Pearson v. Gardner, 267 F. Supp. 498 (W.D. Ark. 1967)

US District Court for the Western District of Arkansas - 267 F. Supp. 498 (W.D. Ark. 1967)
May 5, 1967

267 F. Supp. 498 (1967)

Joseph W. PEARSON, Plaintiff,
John W. GARDNER, Secretary, Department of Health, Education and Welfare, Social Security Administration, United States of America, Defendant.

Civ. A. No. 2019.

United States District Court W. D. Arkansas, Fort Smith Division.

May 5, 1967.

*499 Shaw, Jones & Shaw, Fort Smith, Ark., for plaintiff.

Charles M. Conway, U. S. Atty., Robert E. Johnson, Asst. U. S. Atty., Fort Smith, Ark., for defendant.


JOHN E. MILLER, District Judge.

This action was commenced by the plaintiff, Joseph W. Pearson, by filing a claim for child's insurance benefits as provided for in 42 U.S.C.A. § 402(d). His application was denied by defendant's representatives, and the plaintiff requested and received a reconsideration. The claim was again denied, and pursuant to the timely request of the plaintiff a hearing was held by a hearing examiner in Fort Smith, Arkansas.

On June 22, 1966, the hearing examiner rendered his decision denying the plaintiff's claim. Upon review of that opinion by the Appeals Council, the claim was again denied. The plaintiff, having exhausted his administrative remedies, filed his complaint in this court on October 3, 1966, seeking a reversal of the aforementioned administrative decision. The defendant answered and filed a transcript of the evidence that was considered by the examiner. The parties have filed cross motions for summary judgment and submitted briefs in support of their respective contentions. The court has jurisdiction pursuant to 42 U.S.C.A. § 405(g).

The requirements for receiving child's insurance benefits, which are pertinent here, are set forth in 42 U.S.C.A. § 402(d) and may be paraphrased as follows. A child of an individual who dies fully insured is entitled to benefits if the child was dependent on the deceased, and if the child was under a disability as defined by 42 U.S.C.A. § 423(c), which began before the child attained the age of 18.

That the plaintiff was dependent on his father, Verna B. Pearson, and that the father died fully insured are not disputed here. The controversy between the parties is whether the plaintiff, upon *500 attaining the age of 18, was under a disability as defined by § 423(c) (2).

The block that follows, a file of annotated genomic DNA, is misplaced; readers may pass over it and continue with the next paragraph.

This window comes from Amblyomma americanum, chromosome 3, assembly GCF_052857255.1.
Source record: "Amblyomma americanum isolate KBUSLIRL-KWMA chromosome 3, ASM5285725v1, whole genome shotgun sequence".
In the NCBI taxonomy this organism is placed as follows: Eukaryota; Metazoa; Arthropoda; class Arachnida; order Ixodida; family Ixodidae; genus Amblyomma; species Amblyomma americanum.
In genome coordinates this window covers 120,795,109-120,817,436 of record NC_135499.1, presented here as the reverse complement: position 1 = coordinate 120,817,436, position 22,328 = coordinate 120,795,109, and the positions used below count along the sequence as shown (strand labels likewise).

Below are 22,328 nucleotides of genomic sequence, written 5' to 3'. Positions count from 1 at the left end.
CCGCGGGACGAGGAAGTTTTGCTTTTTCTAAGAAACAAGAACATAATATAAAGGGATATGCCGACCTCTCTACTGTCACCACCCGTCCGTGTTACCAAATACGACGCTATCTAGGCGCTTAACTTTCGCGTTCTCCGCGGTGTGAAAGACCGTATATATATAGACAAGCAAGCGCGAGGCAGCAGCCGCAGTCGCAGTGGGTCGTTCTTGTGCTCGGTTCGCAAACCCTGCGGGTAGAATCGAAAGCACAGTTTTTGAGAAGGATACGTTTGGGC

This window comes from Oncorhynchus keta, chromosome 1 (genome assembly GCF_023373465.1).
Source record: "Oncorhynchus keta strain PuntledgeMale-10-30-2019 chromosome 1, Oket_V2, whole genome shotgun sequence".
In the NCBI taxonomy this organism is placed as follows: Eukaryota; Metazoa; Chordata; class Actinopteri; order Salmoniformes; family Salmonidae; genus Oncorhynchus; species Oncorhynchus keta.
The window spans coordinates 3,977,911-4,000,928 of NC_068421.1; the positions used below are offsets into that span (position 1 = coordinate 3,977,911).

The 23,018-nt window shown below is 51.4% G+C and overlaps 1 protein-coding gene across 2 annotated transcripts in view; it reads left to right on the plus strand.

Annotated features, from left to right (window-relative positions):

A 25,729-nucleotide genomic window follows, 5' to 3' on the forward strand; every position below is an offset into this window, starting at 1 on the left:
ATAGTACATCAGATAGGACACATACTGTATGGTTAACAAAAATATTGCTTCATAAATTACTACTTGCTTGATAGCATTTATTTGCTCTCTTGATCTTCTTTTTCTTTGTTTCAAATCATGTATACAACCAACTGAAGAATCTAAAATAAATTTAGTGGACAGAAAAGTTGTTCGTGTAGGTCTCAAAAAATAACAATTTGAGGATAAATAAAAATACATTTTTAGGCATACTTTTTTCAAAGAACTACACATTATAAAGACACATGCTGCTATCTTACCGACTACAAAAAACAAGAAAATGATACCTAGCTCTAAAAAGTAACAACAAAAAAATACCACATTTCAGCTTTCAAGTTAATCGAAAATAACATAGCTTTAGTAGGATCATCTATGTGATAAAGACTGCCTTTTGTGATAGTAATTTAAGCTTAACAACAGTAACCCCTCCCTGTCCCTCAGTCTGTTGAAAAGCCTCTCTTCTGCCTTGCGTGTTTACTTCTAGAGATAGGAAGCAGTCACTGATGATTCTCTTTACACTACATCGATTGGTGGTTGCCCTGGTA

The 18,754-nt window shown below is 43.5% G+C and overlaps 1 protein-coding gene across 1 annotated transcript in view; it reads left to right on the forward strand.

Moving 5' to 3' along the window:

The plaintiff was born March 2, 1927. When he was in the first or second grade, it became apparent that he suffered from some form of disability because he would tire easily and did not have the energy which most boys of that age possess. He was examined by Dr. W. Kelly of Springfield, Missouri, who diagnosed his condition as heart trouble. This diagnosis has been confirmed several times since, and it is clear that the plaintiff's heart condition persisted until he was 18 and still persists today. As a child the plaintiff was plagued with various other ailments, including asthma, malaria and possibly rheumatic fever. Any sort of strenuous activity resulted in dyspnea, and damp or dusty weather aggravated his asthma. The plaintiff was twice rejected by the Selective Service System as being physically unfit for service. At neither time did the examining board state specifically upon what grounds the conclusion was based. Several of the ailments mentioned above were discussed, but were designated as "not considered disqualifying." The board evidently concluded that the general state of the plaintiff's health would not permit his engaging in the physical activities necessarily associated with military service. According to the latest medical reports the plaintiff now suffers from asthma, an ulcer, and a valvular (pulmonic and mitral) heart disease, classified as II-B. The asthma and heart condition have been with him since before March 25, 1945, when he became 18 years old.

Most of the discussion presented by both parties is directed to the correctness of the hearing examiner's decision insofar as that decision held that the plaintiff was not, upon attaining the age of eighteen, under a medically determinable disability as defined by the Act. The plaintiff, urging reversal of that decision, contends that the determination of "no disability" is not supported by substantial evidence, and is therefore erroneous. The defendant Secretary contends that the determination is correct and should be affirmed. Both parties cite and refer to much of the medical and lay testimony contained in the transcript in support of their respective contentions. The parties also have devoted considerable discussion to the effect of an earlier decision of a hearing examiner concerning this claimant.